Pinot Noir

- One of France's most legendary grapes and the grape that earned Burgundy its reputation. The parent of varietals like Pinot Gris/Grigio and Pinot Blanc, Pinot Noir is blue to violet to indigo in color with relatively thin skins, and it is said to have been cultivated in France for more than 2,000 years. At its best, Pinot Noir creates elegant wines that are filled with primary red fruit aromas and flavors while young, revealing with an array of secondary characteristics like earth, smoke, violet, truffle and game with age. The varietal is also known, perhaps better than any, for its ability to translate terroir, or a sense of place. While the best Pinot Noir still comes from Burgundy, it is being produced with increasing success in cooler climates around the world. In France, it is part of the trifecta of grapes that can go into Champagne, and it is also grown in Alsace, Irancy, Jura, Savoie, Lorraine and Sancerre. Outside of France it is produced under the names Pinot Nero and Blauburgunder in Italy's mountainous regions, as Spätburgunder in Germany and as Blauburgunder in Austria. In the US, Pinot Noir has found suitable growing conditions in the cooler parts of California, including Carneros, the Russian River Valley, the Anderson Valley, the Sonoma Coast, Monterey County, the Santa Lucia Highlands and Santa Barbara County, as well as in Oregon's Willamette Valley. In recent years, New Zealand has demonstrated its ability to interpret this hard-to-grow varietal, with successful bottlings coming from careful and attentive growers in Central Otago, Martinborough and Canterbury. Chile is also an up-and-coming region for Pinot Noir, creating fresh, fruit-forward, early-drinking and affordable Pinots from the coastal Casablanca Valley and the Limari Valley.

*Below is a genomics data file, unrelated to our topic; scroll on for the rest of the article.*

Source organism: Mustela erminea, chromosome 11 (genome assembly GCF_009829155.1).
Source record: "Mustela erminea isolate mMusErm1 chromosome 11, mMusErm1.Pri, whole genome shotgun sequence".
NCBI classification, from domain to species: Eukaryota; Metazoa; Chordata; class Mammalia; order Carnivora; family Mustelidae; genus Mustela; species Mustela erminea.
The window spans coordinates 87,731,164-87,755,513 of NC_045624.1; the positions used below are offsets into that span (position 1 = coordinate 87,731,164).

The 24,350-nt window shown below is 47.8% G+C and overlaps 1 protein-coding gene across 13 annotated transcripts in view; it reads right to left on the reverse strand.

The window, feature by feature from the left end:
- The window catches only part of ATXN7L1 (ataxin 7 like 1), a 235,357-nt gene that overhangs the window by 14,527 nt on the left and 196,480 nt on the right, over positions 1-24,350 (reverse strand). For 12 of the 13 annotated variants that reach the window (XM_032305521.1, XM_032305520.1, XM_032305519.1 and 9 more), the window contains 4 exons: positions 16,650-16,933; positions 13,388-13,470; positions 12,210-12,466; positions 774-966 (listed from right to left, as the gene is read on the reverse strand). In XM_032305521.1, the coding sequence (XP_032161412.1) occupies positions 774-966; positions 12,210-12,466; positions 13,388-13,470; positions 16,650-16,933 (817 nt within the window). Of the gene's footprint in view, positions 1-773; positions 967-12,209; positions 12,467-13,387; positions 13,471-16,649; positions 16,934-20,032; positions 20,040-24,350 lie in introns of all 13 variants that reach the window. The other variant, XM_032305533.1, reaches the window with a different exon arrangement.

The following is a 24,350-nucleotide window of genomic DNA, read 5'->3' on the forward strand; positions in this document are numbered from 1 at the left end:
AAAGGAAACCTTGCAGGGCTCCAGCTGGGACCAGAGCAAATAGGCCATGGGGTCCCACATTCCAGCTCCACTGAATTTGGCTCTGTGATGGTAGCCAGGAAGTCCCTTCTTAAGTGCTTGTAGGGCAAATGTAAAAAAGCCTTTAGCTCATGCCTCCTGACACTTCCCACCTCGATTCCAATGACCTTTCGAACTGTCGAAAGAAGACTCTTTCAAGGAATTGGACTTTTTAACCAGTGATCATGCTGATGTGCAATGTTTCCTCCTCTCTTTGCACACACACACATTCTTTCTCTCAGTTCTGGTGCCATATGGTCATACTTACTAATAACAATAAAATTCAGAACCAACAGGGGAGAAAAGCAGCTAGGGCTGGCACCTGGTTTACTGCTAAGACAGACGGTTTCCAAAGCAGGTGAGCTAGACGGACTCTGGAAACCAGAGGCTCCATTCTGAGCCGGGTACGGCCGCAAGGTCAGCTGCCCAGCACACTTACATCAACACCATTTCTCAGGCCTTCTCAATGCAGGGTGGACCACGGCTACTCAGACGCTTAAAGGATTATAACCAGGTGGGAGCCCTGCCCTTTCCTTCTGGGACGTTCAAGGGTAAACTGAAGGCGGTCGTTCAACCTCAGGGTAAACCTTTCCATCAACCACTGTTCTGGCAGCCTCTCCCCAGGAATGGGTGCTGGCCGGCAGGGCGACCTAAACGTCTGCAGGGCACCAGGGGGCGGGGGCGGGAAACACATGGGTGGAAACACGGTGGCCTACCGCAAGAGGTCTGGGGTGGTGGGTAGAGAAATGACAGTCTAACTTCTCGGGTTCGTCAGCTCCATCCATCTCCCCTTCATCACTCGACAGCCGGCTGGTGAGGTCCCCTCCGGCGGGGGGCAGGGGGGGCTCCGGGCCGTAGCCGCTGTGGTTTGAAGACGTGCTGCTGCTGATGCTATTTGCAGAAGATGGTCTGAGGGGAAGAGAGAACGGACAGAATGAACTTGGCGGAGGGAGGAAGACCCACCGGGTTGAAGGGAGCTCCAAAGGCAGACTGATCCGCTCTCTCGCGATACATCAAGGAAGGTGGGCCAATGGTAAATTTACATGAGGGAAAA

Country:

United States

- When people consider domestic wine, they normally think about the state of California. The fine viticultural Region within California, including the Napa Valley, Sonoma, Santa Cruz Mountains, Mendocino and Santa Barbara, are capable of growing grapes of world-class quality. But there's plenty of fabulous wine coming from other states, too. Oregon, Washington and New York are also causing eyebrows (and glassware) to be raised around the world.
Sub-Region:

California

- With the explosive growth that California's wine industry has seen the past several years, it's easy to view winemaking and grape growing in the Golden State as a recent phenomenon. And while it's true that California's viticultural history is brief compared to several European countries, this state's roots date back well over 200 years. Due to the enormous response to California wine within the United States and worldwide, there are thousands of excellent and diverse wines being produced within the state each year.
Specific Appellation:

Santa Cruz Mountains

- Vineyards dot the valleys and ridges of this coastal AVA just south of San Francisco. Microclimates make it difficult to generalize, and vineyards are frequently separated by acres of forests and meadowlands (not to mention entire towns!), but this is nonetheless known as a cooler-climate zone ideal for pinot noir. Ridge is doubtless the most famous local producer, with its cabernet blend, Monte Bello, named after a Santa Cruz mountain peak. High-quality, low-production chardonnay and some Rhône varietals prosper as well.